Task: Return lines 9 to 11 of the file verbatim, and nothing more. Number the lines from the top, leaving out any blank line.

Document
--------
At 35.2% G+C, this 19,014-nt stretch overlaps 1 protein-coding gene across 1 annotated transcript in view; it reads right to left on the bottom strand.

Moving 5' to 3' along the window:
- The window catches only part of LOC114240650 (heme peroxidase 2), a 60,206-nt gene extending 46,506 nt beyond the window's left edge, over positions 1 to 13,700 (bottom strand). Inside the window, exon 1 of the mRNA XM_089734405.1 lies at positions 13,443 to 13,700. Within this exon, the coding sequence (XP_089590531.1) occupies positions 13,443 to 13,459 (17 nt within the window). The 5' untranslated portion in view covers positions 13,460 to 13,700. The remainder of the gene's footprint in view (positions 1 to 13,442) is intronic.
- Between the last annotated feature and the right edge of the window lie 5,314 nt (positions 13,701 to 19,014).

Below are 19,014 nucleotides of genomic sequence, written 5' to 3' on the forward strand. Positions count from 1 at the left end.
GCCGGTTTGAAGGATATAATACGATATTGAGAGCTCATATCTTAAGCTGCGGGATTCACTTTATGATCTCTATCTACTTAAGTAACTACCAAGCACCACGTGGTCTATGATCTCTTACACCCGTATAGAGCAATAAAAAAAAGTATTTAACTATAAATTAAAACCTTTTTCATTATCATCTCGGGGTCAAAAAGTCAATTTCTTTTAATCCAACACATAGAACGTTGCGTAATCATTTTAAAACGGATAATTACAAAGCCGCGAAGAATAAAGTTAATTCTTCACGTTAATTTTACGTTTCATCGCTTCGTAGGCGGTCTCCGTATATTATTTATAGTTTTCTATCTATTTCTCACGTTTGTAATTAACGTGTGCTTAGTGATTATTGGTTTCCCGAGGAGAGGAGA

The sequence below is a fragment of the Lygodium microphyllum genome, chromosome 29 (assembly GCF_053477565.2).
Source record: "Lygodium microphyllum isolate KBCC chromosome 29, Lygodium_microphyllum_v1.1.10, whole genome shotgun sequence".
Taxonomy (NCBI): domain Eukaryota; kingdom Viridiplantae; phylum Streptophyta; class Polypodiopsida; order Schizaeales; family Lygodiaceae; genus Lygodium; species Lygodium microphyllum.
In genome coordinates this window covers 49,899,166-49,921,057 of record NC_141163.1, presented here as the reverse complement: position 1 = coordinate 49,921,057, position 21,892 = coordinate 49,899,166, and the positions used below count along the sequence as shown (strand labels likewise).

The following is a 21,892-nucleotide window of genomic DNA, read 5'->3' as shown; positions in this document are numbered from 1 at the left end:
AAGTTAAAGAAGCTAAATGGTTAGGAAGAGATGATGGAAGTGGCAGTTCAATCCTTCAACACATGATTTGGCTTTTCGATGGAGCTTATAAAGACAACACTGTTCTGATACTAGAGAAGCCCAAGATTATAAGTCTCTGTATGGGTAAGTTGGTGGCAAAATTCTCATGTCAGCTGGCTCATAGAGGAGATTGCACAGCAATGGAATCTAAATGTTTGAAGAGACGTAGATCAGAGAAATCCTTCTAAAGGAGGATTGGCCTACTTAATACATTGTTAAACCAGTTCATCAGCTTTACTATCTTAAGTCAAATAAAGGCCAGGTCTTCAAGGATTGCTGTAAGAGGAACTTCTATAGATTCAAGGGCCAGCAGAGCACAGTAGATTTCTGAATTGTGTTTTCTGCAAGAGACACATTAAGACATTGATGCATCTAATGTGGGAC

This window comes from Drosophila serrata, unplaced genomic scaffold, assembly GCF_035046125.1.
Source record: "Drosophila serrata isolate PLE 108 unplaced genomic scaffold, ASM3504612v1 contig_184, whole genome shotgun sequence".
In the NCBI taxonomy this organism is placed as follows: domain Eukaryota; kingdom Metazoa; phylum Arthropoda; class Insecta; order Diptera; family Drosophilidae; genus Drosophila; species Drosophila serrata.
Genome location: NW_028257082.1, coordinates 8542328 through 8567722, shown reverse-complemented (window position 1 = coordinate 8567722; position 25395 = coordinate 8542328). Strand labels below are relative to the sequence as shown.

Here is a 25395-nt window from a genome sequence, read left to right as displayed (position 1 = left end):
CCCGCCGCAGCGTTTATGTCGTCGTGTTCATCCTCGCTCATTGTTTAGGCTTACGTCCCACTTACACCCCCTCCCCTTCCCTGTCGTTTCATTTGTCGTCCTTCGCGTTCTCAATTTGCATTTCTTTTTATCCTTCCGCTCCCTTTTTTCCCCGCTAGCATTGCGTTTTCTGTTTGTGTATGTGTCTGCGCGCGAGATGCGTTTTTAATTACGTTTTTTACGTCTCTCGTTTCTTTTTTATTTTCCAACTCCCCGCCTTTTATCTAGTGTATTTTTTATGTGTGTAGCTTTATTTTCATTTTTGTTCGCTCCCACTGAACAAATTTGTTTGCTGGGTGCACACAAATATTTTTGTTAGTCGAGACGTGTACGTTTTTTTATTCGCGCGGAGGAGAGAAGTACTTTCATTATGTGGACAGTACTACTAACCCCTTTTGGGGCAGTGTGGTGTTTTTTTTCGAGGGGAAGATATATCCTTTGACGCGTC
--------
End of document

Taxonomy (NCBI): domain Eukaryota; kingdom Viridiplantae; phylum Streptophyta; class Polypodiopsida; order Schizaeales; family Lygodiaceae; genus Lygodium; species Lygodium microphyllum.
In genome coordinates this window covers 49,899,166-49,921,057 of record NC_141163.1, presented here as the reverse complement: position 1 = coordinate 49,921,057, position 21,892 = coordinate 49,899,166, and the positions used below count along the sequence as shown (strand labels likewise).

The following is a 21,892-nucleotide window of genomic DNA, read 5'->3' as shown; positions in this document are numbered from 1 at the left end: